By holding fast to Christ’s sexual ethic we are actually serving as loving witnesses to the truth in a depraved world. Paul ends his list of prohibitions in 1 Corinthians 6 by saying, “And such were some of you. But you were washed, you were sanctified, you were justified in the name of the Lord Jesus Christ and by the Spirit of our God” (1 Corinthians 6:11). What strikes me about Paul’s statement is that obviously the witness of the Corinthian church had won both sexually immoral individuals and homosexuals over to the gospel. They did not do this by calling these sins ‘good’, but by calling them what they are: sins that must be repented of.
One of my friends once asked asked me if it was morally permissible to sleep with his girlfriend. She was pressuring him to sleep with her, and he was contemplating giving in to her requests. By the time he approached me, he had almost talked himself into it. When we sat down over coffee, I turned to 1 Corinthians 6:9-11 where Paul says, “Or do you not know that the unrighteous will not inherit the kingdom of God? Do not be deceived: neither the sexually immoral, nor idolaters, nor adulterers, nor men who practice homosexuality, nor thieves, nor the greedy, nor drunkards, nor revilers, now swindlers will inherit the kingdom of God.”
I explained to him that Paul’s point regarding the sexual ethics of a Christian is that sex could only take place in the God-given boundaries of a covenant marriage between a man and a woman. This is why the New American Standard rightly translates the Greek word pornoi in 1 Corinthians 6:11 as “fornicators”. Fornication is defined as any sexual act outside the marriage covenant between a man and a woman. As if this is not clear enough, when Paul refers to the “sexual immoral” he is clearly referring to what he had just expounded in 1Corinthians 5, where a man was sleeping with his father’s wife. Paul not only condemned this as fornication and sexual immorality, but he commanded the Corinthian church to dissociate (excommunicate) from the individual because he no longer evidenced being a Christian. He writes, “But now I am writing to you not to associate with anyone who bears the name of brother if he is guilty of sexual immorality or greed, or is an idolater, reviler, drunkard, or swindler—not even to eat with such a one. For what have I do do with judging outsiders? Is it not those inside the church whom you are to judge? God judges those outside. “Purge the evil person from among you” (1 Corinthians 5:11-13).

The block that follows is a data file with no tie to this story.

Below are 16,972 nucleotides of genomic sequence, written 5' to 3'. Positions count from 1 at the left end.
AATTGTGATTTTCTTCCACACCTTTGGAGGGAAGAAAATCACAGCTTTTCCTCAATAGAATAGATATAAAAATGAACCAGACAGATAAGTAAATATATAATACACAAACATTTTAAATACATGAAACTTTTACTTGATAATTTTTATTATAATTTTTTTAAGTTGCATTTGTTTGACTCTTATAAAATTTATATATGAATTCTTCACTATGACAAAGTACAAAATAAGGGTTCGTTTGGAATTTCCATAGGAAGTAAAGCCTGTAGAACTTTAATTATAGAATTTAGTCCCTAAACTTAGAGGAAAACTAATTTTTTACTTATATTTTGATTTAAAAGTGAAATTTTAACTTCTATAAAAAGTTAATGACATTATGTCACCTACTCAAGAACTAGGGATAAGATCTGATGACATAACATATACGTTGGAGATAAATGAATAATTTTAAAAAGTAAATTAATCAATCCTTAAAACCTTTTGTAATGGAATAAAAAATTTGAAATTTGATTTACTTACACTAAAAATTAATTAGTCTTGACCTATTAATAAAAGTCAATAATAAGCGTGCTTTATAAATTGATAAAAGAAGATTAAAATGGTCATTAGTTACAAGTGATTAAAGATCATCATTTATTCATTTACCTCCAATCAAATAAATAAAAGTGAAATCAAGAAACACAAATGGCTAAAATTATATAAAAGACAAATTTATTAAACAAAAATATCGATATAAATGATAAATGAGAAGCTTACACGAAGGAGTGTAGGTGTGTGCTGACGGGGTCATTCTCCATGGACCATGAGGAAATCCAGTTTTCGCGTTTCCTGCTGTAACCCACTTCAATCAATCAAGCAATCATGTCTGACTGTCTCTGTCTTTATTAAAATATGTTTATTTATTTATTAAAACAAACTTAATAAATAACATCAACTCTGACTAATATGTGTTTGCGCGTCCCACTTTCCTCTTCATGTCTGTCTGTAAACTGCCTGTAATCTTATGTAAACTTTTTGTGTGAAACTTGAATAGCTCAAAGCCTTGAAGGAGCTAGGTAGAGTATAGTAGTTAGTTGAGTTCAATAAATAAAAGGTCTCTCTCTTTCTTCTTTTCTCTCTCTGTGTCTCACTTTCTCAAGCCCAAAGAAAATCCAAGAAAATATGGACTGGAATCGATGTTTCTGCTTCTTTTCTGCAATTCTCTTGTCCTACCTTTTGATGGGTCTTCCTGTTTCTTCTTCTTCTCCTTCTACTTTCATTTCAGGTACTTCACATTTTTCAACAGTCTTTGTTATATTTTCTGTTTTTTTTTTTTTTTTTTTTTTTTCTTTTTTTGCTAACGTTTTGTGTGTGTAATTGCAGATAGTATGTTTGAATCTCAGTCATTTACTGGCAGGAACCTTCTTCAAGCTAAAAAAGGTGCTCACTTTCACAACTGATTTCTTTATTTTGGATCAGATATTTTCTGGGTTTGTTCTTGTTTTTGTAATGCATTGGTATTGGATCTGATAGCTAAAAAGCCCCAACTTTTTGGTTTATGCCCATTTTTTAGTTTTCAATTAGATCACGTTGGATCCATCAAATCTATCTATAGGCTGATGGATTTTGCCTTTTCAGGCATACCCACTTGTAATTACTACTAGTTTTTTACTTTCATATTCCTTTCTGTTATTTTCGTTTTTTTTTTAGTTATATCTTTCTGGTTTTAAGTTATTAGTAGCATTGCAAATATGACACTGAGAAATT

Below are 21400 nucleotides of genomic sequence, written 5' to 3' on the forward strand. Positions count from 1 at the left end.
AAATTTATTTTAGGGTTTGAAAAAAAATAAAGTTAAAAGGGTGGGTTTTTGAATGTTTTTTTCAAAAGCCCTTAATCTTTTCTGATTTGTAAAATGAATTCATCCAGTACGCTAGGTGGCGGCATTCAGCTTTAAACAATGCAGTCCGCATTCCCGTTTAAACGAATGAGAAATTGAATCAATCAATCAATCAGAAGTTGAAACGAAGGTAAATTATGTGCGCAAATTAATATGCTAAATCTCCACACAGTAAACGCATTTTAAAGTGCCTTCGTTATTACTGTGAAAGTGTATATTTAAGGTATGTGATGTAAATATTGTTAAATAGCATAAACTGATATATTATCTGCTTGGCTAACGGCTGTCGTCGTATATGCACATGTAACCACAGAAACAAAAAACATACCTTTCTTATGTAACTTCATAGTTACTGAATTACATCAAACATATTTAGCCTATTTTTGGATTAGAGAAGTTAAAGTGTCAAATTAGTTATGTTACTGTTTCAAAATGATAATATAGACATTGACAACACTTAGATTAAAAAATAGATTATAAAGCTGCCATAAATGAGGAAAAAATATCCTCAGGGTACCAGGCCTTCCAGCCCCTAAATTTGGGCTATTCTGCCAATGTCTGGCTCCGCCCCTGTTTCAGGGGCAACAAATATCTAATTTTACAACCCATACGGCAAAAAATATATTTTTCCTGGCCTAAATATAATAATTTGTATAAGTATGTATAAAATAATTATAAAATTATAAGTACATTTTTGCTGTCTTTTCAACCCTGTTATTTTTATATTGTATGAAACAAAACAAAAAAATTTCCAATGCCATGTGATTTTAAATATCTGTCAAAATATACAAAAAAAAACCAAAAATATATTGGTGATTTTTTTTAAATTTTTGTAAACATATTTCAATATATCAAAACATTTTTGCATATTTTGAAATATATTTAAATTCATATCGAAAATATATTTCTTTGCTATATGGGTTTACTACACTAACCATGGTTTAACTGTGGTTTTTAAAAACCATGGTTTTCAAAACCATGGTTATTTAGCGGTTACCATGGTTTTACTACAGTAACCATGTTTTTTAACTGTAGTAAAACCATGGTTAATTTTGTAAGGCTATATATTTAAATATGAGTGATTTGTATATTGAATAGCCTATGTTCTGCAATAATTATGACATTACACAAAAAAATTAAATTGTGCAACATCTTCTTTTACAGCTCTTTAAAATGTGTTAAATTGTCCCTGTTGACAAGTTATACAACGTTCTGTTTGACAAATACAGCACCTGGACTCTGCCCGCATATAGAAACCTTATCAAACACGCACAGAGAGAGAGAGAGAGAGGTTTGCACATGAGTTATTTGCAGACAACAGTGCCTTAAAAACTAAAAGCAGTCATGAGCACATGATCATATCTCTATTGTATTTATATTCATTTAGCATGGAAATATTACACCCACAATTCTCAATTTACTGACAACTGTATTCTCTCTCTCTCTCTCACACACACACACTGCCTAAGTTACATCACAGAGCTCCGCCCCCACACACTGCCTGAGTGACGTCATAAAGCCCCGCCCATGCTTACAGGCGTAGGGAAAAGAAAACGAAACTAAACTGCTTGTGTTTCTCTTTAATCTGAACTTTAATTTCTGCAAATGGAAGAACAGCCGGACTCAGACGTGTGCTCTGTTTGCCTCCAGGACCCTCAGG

Judging Those Inside the Church
Paul’s command could not be any clearer. We should not be surprised when unbelievers in our sexualized culture engage in fornication or homosexuality, but we must take great measures to judge and even “purge” those within the Church who do engage in sexual immorality. In other words, the witness of Scripture is so clear on this point that Paul says that when God’s Word is not obeyed in the realm of sexuality, that the person is to be separated from the body of Christ (1 Corinthians 5:13). The reason for this is that this type of disobedience Paul says is evidence that that type of individual is not a true Christian and will “not inherit the kingdom of God” (Corinthians 6:9).